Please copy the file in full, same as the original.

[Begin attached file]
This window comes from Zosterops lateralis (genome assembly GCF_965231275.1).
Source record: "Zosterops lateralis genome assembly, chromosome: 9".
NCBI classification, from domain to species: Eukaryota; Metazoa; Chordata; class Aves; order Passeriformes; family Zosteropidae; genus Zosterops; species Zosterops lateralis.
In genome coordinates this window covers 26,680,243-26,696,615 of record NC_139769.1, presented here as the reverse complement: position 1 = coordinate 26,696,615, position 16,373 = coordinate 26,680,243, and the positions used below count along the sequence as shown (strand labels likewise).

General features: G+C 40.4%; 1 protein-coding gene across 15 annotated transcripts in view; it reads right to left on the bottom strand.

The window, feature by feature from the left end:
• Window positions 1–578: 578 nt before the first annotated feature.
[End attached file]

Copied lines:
This window comes from Zosterops lateralis (genome assembly GCF_965231275.1).
Source record: "Zosterops lateralis genome assembly, chromosome: 9".
NCBI classification, from domain to species: Eukaryota; Metazoa; Chordata; class Aves; order Passeriformes; family Zosteropidae; genus Zosterops; species Zosterops lateralis.
In genome coordinates this window covers 26,680,243-26,696,615 of record NC_139769.1, presented here as the reverse complement: position 1 = coordinate 26,696,615, position 16,373 = coordinate 26,680,243, and the positions used below count along the sequence as shown (strand labels likewise).

General features: G+C 40.4%; 1 protein-coding gene across 15 annotated transcripts in view; it reads right to left on the bottom strand.

The window, feature by feature from the left end:
• Window positions 1–578: 578 nt before the first annotated feature.